On Saturday over 25,000 people visited Hadrian's Wall, packing every rolling hillside, car park and vantage spot to see in a huge illumination ceremony organised by Hadrian’s Wall Heritage.
Dozens of beacons studded the wall, one for every 250m of its 84 miles, lit by over 1,100 volunteers in an event the scale of which adequately honoured Emperor Hadrian's 1,900-year-old masterpiece.
Hadrian's Wall is a vast Roman ribbon of stone stretching from Wallsend in Tyneside to the Solway Firth, amongst hills, cliffs and lakes. No wonder rampaging Picts and Brigantes were held back after its construction in 122AD. Fifteen per cent of the entire Roman army was stationed at the wall at one point or other, a staggering figure for an empire which spread as far as Mauritania and Persia. Modern experts claim it would take 1,500 workers two-and-a-half years to recreate the wall, at a cost of £400m.
‘Illuminating Hadrian’s Wall’ marked not only the beginning of British Tourism Week but also the 1,600th anniversary of the collapse of the Roman Empire, when Alaric and his Visigoths rampaged through Rome bringing to a close one of man's greatest civilizations. Thousands of men stationed on the wall fled south to the motherland, ushering in Britain's Dark Ages.
But there was nothing dark about this event - if not for the line of light up on the wall than the equally bright lustre of traffic thundering down the adjoining B6318. Spectacular shows at Wallsend and Carlisle drew thousands for fireworks and re-enactment displays. At our vantage point at Steel Rigg, families, couples and camera crews packed a single slope, chatting and cheering as the dusk fell. It was more like stadium terrace of happy football fans than a World Heritage Site.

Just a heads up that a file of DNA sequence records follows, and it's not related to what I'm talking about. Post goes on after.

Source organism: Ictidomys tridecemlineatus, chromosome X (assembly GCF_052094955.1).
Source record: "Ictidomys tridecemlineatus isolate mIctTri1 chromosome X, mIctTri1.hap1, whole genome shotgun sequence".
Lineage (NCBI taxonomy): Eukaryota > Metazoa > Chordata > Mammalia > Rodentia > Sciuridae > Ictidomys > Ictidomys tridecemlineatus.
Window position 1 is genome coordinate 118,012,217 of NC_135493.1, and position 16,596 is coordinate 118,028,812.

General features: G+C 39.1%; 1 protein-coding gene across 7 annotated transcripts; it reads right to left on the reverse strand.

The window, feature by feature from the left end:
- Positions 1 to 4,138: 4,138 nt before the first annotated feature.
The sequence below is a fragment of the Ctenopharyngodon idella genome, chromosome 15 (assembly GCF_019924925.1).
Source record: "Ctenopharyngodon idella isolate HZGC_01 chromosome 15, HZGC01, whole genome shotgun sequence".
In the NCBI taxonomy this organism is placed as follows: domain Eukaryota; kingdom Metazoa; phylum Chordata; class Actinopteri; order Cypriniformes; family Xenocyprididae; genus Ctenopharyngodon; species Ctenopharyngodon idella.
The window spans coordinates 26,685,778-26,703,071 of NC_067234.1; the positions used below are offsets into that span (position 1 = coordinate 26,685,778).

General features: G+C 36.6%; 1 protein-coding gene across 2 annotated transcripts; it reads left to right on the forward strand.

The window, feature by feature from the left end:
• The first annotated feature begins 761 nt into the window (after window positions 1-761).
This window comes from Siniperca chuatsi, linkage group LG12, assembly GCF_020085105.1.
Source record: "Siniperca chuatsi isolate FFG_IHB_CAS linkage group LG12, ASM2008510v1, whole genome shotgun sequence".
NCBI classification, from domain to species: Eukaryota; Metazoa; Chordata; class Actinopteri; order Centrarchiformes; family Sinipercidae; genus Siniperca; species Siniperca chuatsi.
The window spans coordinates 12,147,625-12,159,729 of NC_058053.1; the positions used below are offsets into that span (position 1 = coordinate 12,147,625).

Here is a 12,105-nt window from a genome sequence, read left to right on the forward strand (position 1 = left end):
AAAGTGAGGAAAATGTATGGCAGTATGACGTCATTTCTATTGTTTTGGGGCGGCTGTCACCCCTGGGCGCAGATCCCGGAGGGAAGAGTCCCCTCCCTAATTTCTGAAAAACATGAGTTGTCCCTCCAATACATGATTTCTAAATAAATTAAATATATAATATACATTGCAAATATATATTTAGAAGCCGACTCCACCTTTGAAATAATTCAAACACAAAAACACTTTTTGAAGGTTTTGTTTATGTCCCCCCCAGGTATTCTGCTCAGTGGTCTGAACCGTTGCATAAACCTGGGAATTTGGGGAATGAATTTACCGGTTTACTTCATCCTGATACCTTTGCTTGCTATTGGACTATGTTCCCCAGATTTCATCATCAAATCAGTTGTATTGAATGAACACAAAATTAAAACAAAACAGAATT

As the night set in, a beacon was lit some miles away. Then slowly two, three, four more lamps appeared, each to their own accompanying cheers. Soon the entire area was flooded with light, and hardy souls stopped sipping on their hot chocolates to get a proper look at things. The result could well have been underwhelming, but in truth it was spectacular.
With the beacons lit, you really got a sense of what Hadrian's Wall was: the frostbitten edge of empire; a vast lavaliere marking where Roman civilization began and ended.
"It must have been a critical part of defending the Roman Empire," said Linda Tuttiett, chief executive of Hadrian's Wall Heritage. Most at the event were British, but many had travelled much further, including Kathleen from Belgium, dressed in a rather splendid Roman slave outfit. "It's part of our own history," she said. "They're our ancestors, so a lot of their culture has been taken by us."
Soon the evening breeze took hold, and those of us without Arctic attire sloped off for a warming pint of Twice Brewed Bitter. But there was a palpable sense of achievement, like the 39,000-or-so visitors had somehow paid their respects to the Romans as best they could. And after having witnessed the vast line of light snake across the wall, it's hard to think otherwise.